My very first socks were large, worsted weight and knit based on this awesome tutorial from Staci Perry (she has, by far, some of THE best tutorial videos).  This was my first introduction to the heel flap and gusset.

For my next two pairs, I went to smaller needles and sock weight yarn but stuck with the heel flap and gusset using Susan B. Anderson's tutorial for stitch counts.

Wanting to change it up a bit, I then tried an afterthought heel.  I researched it a bit and found this fantastic post which provided excellent guidance and instructions on adding lifelines to make adding the heel easier.  The heel didn't look as nice as the standard heel flap and gusset so I'm not completely sold on this one just yet.

I also misjudged the sizing and these socks were quite large...they fit my husbands size 10 rather than my size 8.  If I use this heel in the future I'll have to adjust my "sock before adding the heel" length.

My current in-progress sock has an intriguing "strong" heel.  This heel doesn't require picking up stitches and reminds me a lot of the thumb gusset in mittens.  The heel is increased forming a gusset, then you turn the heel and rejoin, continuing on in the round.  It is the most convenient of heels so far.

As I enjoy knitting mittens, the paired increases were familiar too.  The only thing I don't like is the tiny hole when you begin working in the round after the heel turn.  It's small, but annoying (you can see it in the picture below in the skinny brown coloured row that comes across the heel).  I did try picking up the stitch between but its not ideal.  I'll have to work on that.

I might take a small sock making break when this pair is finished but I think the strong heel may be my go to from now on.  I may experiment with adding slipped stitches in the heel gusset (similar to a heel flap) to strengthen it...I'll keep you posted :)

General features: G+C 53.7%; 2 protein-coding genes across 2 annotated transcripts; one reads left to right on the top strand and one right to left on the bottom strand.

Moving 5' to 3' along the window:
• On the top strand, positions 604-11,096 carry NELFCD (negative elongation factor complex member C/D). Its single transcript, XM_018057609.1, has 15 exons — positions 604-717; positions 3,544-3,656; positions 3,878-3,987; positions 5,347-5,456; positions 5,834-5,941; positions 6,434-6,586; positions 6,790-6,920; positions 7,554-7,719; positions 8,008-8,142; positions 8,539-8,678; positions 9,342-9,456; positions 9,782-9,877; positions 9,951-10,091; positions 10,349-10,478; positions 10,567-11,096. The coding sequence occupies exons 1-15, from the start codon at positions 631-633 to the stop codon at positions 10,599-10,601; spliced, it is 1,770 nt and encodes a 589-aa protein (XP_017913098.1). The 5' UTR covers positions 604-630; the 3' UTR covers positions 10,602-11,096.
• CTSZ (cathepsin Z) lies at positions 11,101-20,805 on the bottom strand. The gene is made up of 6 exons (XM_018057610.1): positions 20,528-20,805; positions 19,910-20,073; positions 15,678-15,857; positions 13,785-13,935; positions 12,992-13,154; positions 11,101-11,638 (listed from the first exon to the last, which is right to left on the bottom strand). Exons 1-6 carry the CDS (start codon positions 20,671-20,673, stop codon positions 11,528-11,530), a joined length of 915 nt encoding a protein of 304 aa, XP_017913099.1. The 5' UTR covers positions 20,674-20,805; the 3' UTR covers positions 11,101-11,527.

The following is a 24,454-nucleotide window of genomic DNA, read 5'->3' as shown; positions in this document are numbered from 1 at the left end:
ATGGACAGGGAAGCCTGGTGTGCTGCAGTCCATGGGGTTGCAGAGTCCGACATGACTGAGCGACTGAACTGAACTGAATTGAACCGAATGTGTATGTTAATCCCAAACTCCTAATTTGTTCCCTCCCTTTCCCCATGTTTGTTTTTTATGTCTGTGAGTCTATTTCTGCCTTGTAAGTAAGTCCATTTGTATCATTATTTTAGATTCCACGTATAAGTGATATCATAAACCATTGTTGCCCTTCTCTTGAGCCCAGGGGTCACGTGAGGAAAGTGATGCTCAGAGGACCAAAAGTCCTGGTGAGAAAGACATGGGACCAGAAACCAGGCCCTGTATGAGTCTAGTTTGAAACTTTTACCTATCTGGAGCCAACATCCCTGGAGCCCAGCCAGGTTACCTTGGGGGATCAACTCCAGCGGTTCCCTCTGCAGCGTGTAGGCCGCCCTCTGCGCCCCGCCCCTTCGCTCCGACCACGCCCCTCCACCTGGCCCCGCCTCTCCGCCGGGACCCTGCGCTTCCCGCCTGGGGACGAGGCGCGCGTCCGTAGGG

Wednesday, July 29, 2015

WIP Anxiety

I am discovering that multi-tasking knitting projects is not my thing.

Up until about a month or so ago, I sailed along completing one project before starting another. Then, halfway through a sock project, I started a second so I could "mix -it-up".  Then I started a MKAL, and another, and suddenly I had 5 projects underway.  There were 2 pairs of socks, a pair of fingerless mittens, a softie, and a cowl.  I was stressing over neglecting one while working on another, and trying to budget time for them much for my relaxing hobby.

So, I prioritized.  One pair of socks and the fingerless mittens were MKALs and I really wasn't enjoying them so I frogged both.  The designs were more complicated and labour intensive than I wanted and I knew I would probably never wear either.  I was also HATING the yarn I used for the socks....TANGENT TIME!!

Loops and Threads Pizzazz (Rav link) is not a pleasant yarn to work with.  I tried...I really did.  
The yarn is very scratchy and the metallic thread is really rough.  I have other metallic yarns which are similar sock weight make with wool and nylon (such as Red Heart Stardust) which are not scratchy at all.  Even the pure acrylics with metallic are softer and nicer to work with (i.e. Red Heart Holiday).